Group News

Wednesday, October 23, 2019

The fall 2019 annual BME Newsletter includes an article highlighting student athletes in Prof. Butcher's fall 2019 BME 3410 Class. Read the article here.

Wednesday, April 10, 2019

Applications are now being sought for a postdoctoral research position to study mechanisms by which mechanical forces control embryonic morphogenesis in the heart and its valves. Cornell University has a long history as a pioneering innovator of optical physics based technology for biomedical applications. Our team has developed novel multiphoton-guided photoablation technology to non-invasively perturb developing embryonic heart structures in live embryos, and quantitatively assess their downstream hemodynamic and biological response. We further have developed experimental tools directly measure the local changes in mechanical properties of embryonic soft tissues in situ, as well as computational analysis platforms to quantify these on a global scale. We integrate this information with more controlled mechanistic studies using engineered tissue models of morphogenesis, quantitatively analyzing the biological response on a number of length scales.

This NIH funded position will pursue one or more of the following broad research goals: 1) Elucidate the in vivo mechanobiological regulatory network governing embryonic heart morphogenesis via localized hemodynamic perturbation in vivo, 2) Determine the interrelationships between growth factor signaling and mechanical stimulation in the normal and abnormal development of cardiac tissues. 3) Integrate the global and local biomechanical and molecular datasets in developing embryonic hearts towards a multi-scale computational model of valve and/or outflow tract morphogenesis.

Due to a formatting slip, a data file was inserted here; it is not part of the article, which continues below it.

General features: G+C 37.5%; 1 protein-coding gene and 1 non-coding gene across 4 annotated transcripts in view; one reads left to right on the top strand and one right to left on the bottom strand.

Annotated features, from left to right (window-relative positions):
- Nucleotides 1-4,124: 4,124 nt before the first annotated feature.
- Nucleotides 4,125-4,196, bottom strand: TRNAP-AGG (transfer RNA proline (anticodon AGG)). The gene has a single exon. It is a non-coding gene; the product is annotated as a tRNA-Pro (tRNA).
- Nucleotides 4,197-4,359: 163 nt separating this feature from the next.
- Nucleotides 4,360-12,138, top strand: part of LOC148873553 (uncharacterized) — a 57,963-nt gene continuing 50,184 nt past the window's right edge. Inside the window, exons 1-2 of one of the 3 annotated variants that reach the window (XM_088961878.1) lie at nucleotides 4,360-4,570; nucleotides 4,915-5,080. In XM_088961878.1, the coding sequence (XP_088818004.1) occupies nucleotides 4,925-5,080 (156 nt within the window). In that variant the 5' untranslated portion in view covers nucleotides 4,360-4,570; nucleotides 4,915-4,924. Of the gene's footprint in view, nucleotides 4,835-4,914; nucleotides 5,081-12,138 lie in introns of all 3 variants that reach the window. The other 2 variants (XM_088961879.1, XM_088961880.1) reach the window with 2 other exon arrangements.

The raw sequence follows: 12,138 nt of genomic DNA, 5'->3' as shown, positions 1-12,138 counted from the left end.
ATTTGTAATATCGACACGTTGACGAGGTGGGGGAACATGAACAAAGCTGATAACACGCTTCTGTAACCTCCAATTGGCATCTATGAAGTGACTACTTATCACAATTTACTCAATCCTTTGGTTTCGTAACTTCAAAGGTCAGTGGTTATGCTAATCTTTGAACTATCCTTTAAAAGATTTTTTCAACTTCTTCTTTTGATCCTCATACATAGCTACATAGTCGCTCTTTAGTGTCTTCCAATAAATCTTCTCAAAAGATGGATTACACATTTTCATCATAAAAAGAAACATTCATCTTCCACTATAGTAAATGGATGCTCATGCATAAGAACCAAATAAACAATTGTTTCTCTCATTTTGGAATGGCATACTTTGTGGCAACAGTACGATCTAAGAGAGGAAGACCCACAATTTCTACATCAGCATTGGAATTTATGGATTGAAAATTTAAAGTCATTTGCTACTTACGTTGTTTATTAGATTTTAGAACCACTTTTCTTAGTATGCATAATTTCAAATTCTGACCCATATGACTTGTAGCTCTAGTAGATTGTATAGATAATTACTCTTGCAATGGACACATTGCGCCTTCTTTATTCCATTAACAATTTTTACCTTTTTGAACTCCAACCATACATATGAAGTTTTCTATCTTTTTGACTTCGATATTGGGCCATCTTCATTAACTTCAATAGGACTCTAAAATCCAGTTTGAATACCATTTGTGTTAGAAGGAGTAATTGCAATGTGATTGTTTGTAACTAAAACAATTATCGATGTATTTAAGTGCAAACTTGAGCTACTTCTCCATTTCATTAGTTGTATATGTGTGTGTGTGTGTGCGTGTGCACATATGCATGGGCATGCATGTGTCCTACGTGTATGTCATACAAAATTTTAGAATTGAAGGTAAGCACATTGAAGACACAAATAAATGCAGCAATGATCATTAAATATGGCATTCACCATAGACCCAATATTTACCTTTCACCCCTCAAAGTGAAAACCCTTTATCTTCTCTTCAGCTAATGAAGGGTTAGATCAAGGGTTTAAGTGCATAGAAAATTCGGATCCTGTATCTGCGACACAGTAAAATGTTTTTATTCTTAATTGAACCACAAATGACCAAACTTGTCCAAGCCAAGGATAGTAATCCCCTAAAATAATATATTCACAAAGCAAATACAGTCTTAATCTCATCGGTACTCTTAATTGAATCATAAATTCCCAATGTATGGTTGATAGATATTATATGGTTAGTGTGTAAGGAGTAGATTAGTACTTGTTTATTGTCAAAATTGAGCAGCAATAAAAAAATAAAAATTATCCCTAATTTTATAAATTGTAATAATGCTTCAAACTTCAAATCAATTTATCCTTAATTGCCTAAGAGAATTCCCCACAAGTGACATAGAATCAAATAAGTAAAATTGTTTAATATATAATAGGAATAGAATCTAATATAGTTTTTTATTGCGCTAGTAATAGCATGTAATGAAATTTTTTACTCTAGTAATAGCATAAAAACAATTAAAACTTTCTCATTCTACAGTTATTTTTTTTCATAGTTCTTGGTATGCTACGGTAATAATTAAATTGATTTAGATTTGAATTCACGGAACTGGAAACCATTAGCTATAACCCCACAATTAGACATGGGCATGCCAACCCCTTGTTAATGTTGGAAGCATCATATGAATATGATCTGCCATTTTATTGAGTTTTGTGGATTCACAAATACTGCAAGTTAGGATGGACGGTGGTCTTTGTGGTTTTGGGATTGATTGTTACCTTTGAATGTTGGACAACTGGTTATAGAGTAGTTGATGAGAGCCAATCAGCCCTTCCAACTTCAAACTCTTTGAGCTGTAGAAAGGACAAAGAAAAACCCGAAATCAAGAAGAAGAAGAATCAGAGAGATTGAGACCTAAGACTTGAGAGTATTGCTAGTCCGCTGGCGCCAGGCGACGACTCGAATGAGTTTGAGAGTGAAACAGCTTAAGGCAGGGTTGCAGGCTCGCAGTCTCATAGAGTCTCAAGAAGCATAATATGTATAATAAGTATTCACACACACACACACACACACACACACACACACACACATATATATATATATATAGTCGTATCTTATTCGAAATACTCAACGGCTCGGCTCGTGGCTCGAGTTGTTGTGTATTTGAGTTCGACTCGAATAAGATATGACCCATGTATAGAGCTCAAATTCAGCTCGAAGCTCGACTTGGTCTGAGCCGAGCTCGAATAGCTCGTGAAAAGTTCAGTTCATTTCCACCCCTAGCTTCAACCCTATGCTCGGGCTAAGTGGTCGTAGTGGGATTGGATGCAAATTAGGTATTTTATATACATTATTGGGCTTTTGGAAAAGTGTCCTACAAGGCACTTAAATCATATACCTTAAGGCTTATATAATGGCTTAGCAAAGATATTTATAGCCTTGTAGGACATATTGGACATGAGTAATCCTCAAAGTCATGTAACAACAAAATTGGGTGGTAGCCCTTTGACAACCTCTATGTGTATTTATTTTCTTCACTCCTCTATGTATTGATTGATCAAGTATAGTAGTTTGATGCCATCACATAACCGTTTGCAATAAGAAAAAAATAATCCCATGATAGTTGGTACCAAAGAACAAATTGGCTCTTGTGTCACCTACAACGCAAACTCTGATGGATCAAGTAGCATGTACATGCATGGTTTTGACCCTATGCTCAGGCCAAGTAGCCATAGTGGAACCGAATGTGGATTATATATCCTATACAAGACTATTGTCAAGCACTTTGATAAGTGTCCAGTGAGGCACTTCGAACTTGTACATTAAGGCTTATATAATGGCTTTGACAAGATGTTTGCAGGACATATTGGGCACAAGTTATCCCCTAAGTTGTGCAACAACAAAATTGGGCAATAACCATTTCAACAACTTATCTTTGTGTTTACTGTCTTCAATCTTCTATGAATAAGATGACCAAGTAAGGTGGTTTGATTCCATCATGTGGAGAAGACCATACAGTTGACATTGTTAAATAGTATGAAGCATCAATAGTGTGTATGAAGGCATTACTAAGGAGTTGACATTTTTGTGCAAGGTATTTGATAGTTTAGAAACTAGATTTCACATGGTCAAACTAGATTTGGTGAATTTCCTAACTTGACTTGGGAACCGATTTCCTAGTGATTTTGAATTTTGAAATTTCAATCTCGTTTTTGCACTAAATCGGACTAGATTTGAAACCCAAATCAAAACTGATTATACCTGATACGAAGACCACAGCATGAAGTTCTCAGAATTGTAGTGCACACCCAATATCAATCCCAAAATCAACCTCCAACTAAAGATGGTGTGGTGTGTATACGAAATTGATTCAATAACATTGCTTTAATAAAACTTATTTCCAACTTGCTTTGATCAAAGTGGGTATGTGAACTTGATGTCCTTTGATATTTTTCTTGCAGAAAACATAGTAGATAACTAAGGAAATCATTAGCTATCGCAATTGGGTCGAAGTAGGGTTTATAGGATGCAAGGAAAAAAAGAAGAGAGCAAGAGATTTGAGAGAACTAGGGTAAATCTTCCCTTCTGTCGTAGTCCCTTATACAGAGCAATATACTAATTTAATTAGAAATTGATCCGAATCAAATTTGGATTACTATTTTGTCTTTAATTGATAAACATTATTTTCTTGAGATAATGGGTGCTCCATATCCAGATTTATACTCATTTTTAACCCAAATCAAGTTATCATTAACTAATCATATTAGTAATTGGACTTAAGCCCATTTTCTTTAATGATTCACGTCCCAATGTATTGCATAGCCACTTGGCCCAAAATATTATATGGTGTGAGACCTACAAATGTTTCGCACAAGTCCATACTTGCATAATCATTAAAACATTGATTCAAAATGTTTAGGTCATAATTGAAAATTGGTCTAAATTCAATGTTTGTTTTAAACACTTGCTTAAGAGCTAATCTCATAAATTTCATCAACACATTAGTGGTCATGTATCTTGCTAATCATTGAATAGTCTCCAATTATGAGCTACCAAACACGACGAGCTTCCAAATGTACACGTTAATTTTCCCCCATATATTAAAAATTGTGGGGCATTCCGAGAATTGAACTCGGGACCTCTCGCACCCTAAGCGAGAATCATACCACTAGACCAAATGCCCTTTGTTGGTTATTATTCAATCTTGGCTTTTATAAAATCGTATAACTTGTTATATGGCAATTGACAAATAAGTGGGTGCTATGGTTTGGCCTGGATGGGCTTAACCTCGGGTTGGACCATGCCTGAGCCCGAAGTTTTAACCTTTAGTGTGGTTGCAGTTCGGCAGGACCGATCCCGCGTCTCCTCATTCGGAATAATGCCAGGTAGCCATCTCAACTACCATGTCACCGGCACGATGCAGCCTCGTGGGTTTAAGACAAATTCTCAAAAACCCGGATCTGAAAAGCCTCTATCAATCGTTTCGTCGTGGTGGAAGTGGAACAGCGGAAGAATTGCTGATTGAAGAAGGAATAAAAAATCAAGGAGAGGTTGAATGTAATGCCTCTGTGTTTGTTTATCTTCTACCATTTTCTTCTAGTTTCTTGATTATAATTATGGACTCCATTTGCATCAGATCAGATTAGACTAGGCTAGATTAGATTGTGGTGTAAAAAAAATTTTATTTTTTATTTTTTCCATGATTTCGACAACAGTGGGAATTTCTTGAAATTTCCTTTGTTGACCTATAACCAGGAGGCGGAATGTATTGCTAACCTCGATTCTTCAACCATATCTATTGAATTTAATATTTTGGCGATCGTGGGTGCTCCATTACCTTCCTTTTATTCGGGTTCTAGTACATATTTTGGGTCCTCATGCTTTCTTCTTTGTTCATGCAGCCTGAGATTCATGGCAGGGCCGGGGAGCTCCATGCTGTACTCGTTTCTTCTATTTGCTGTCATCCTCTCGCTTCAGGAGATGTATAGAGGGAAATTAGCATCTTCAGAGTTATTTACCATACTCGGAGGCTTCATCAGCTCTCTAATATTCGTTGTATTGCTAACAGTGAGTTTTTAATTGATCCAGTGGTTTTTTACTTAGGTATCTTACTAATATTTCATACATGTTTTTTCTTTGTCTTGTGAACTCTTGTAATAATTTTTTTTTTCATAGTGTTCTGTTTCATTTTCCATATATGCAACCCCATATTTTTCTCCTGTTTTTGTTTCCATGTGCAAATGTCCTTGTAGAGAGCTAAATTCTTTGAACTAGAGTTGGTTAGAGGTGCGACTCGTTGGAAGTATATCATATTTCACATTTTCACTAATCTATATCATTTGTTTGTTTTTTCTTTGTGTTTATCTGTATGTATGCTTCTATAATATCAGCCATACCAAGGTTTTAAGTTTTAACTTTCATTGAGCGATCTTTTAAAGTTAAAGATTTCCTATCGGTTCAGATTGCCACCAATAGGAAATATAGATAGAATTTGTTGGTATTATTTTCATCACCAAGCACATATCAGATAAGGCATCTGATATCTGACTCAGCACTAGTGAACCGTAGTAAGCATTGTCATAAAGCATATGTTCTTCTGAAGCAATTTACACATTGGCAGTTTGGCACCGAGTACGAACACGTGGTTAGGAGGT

Ideal candidates should have a PhD or equivalent degree with experience in live animal imaging, computational modeling, and/or 3D culture mechanobiology. Experience with cardiovascular and/or developmental biology is a plus.

Interested candidates should forward a cover letter with a statement of their professional interests, a full CV and a list of three references with complete contact information to:

Jonathan Butcher, PhD
jtb47@cornell.edu
Meinig School of Biomedical Engineering
Cornell University, Ithaca, NY

Cornell University is located in the heart of the beautiful Finger Lakes region of upstate New York, known for its wines, craft beers, and unique blend of outdoors and cosmopolitan lifestyle. Cornell cherishes its diversity and is an equal opportunity employer.

Tuesday, April 9, 2019

Applications are now being sought for a postdoctoral research position to study mechanisms by which mechanical forces coordinate heart valve homeostasis and disease pathogenesis. Our team has developed novel 3D in vitro engineered tissue models of heart valve tissues enabling mechanistic investigation of emergent multi-cellular phenomena. These include novel test beds for applying mechanical forces to complex 3D tissues as well as the ability to measure local anisotropic biomechanical changes during tissue remodeling. We also test these mechanisms in vivo with unique animal model systems and in human tissues. We have developed a rich collaborative network of molecular geneticists, computational biologists, and clinicians.

This is an NIH funded position that is further scaffolded by a variety of training grants in the space, as well as access to a unique blend of advanced engineering and life science technologies, intellectual expertise, and professional development resources. The lab is supported by grants from the NIH, NSF, and NY State. Our lab has trained and mentored over a half-dozen tenured and tenure track faculty in the US and overseas.